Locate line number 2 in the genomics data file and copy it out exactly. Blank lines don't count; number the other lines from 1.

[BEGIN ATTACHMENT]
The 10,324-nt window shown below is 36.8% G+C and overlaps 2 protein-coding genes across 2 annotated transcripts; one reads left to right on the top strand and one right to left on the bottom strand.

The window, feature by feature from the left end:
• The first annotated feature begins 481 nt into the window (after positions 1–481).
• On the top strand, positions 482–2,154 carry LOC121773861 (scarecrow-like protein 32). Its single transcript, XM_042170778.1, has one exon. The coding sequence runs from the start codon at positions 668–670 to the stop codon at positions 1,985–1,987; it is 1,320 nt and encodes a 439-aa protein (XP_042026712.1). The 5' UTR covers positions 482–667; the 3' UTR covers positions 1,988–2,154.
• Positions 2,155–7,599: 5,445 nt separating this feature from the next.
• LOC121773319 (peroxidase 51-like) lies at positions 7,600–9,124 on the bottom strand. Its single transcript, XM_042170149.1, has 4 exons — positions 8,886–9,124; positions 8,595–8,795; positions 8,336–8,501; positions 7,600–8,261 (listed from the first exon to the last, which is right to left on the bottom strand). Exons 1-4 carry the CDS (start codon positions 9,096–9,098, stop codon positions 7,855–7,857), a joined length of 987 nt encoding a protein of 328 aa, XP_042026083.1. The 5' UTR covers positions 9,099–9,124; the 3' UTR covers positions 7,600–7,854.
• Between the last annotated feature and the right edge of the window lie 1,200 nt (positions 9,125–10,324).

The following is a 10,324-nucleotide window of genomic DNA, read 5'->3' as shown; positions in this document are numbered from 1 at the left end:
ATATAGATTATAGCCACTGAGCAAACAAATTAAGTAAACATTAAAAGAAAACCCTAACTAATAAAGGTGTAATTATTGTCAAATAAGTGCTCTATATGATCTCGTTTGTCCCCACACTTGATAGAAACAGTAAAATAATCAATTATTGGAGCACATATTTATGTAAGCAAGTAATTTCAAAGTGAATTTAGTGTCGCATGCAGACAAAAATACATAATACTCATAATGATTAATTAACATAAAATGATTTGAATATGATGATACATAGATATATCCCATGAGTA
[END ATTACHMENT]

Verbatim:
The window, feature by feature from the left end: